In response to questions regarding Senate Bill 1232, which would ammend the Albion College charter is passed, President Randall sent a response to The Pleiad:
April 5, 2010
Senate Bill 1232 represents the last step of a governance review instituted by the College in December, 2007 and approved by the Board of Trustees (BOT) in May, 2009. The approved governance changes were based on a report submitted to the BOT by a special committee of the board in February, 2009. The governance review and the cost of the consultant were funded by a grant to the College from the Mellon Foundation.
The BOT approved (with some changes) a number of the special committee’s recommendations designed to improve the College’s governance, including changes in the size and composition of the BOT and the institution of trustee term limits. Many of these proposed changes were implemented by new bylaws of the College approved by the BOT in October, 2009. Some of the changes (primarily number of trustees and term limits for trustees) are in conflict with the College’s charter, however, and so it became necessary to amend the charter. This complicated the process.
Albion is one of only three private colleges in Michigan whose charters are a matter of state law; all other colleges were formed under the Michigan Nonprofit Corporation Law (Nonprofit Law) by filing incorporation papers with the State of Michigan. Albion’s statutory charter is an important part of the College’s history (the initial charter was approved by the Legislature in 1857), but, because any amendment to the charter must be approved by the Michigan Legislature and signed by the Governor, it limits flexibility. This is why the charter has not been amended since 1972, while most private colleges formed under the Nonprofit Law have regularly amended their charters to update governance procedures and to take advantage of amendments to the Nonprofit Law.
In 1987, the Nonprofit Law was amended to permit corporations subject to that Law to amend their charters to limit the liability of volunteer directors or trustees to the corporation and third persons and to shift that liability to the corporation. The intent of the legislation was to promote volunteer service to nonprofits and to help nonprofits recruit qualified directors and trustees. Most private colleges (including Hope, Olivet, Calvin, Aquinas and others) and other nonprofits amended their corporate documents to take advantage of the new law. Albion did not, however, because of the time and effort involved in changing state law.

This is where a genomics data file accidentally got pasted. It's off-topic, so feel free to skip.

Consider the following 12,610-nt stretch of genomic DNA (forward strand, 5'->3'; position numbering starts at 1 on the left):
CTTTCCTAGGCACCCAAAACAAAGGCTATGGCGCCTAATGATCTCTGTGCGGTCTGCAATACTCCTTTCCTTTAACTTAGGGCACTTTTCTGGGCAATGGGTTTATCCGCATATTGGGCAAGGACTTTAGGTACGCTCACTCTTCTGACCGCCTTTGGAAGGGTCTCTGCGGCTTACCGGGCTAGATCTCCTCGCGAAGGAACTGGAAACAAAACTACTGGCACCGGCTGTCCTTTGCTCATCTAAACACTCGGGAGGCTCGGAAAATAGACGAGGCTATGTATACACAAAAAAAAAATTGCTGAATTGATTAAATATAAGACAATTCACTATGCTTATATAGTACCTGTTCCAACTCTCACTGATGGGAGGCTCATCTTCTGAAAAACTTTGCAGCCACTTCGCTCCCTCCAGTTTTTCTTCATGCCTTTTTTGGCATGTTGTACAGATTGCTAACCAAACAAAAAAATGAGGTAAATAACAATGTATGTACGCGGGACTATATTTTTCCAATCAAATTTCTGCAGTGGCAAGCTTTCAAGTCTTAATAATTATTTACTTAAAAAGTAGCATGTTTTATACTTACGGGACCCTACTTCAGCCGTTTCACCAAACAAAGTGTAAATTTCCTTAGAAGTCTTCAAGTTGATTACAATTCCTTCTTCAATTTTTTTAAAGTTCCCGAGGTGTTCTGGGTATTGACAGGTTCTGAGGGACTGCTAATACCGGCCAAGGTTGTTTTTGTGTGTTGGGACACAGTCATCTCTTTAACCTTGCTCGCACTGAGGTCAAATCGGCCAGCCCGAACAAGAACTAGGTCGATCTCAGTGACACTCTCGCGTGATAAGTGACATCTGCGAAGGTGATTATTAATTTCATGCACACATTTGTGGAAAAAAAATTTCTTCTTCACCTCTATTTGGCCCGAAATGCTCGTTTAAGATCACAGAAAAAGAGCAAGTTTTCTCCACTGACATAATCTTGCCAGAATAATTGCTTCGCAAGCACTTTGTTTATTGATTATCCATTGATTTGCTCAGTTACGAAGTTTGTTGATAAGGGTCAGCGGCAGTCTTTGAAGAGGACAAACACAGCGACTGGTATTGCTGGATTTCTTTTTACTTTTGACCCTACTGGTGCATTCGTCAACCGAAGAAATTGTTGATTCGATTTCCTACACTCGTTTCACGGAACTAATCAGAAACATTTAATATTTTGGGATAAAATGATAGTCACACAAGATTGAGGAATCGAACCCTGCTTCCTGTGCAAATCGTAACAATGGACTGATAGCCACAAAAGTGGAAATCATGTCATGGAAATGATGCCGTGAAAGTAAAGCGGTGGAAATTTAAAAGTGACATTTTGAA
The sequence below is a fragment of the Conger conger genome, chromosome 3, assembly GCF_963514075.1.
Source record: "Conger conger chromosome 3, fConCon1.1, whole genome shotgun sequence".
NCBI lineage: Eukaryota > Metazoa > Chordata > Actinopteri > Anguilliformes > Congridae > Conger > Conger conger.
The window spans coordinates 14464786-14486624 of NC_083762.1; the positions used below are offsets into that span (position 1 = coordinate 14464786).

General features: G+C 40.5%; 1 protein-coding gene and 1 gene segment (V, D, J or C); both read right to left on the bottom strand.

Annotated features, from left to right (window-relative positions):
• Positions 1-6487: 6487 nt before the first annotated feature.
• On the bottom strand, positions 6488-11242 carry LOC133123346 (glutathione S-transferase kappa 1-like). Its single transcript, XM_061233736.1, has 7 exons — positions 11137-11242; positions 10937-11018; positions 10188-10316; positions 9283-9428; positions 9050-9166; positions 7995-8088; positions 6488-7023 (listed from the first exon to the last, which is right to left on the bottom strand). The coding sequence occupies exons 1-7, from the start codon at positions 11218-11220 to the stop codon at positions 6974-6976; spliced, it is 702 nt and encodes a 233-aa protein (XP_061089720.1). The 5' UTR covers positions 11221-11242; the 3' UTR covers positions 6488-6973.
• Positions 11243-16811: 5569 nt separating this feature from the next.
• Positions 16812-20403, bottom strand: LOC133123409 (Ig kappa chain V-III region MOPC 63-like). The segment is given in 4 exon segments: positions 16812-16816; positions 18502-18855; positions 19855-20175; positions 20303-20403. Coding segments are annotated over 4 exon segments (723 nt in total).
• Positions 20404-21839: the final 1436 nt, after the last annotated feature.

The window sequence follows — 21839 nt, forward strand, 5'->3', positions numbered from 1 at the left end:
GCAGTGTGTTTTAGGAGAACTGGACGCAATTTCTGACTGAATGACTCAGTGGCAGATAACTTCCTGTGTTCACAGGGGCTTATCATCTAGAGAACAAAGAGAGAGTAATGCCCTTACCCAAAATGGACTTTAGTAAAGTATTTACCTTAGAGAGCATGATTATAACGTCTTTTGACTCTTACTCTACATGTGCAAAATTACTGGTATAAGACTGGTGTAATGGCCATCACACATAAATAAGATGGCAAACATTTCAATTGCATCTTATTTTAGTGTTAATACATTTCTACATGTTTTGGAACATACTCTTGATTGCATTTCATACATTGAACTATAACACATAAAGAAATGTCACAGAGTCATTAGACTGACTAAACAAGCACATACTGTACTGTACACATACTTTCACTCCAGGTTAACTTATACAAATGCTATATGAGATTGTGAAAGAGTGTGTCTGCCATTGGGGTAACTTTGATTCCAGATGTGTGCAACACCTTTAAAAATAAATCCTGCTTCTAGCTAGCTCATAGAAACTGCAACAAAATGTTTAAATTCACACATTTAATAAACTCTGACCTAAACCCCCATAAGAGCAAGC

Having been unchanged for 37 years, the College’s charter was out of date in 2009. It was therefore decided that, because the charter was being amended, it was an appropriate time to bring it current by eliminating certain provisions that are no longer applicable and by adding the volunteer trustee limitation of liability language. This would complete the full governance review, make the most of the Mellon Foundation grant, and put the College on par with many other Michigan private colleges and nonprofits. Thus, Senate Bill 1232 includes three areas of changes to the charter: the size and composition of the BOT and the addition of trustee term limits (Sections 2 and 3); the addition of the volunteer trustee limitation of liability provisions (Sections 7A-7C), which are taken verbatim from the Nonprofit Law; and the repeal of two charter provisions that are no longer applicable (Enacting Section 1 at the end of the bill).
In summary, the new law represents the conclusion of almost three years of work improving the College’s governance procedures and bringing its charter current. All aspects of the governance review were approved long before the BOT considered any reductions of faculty positions – and the trustee limitation of liability provisions of the new law would have been adopted years ago had the charter amendment process not been so involved.
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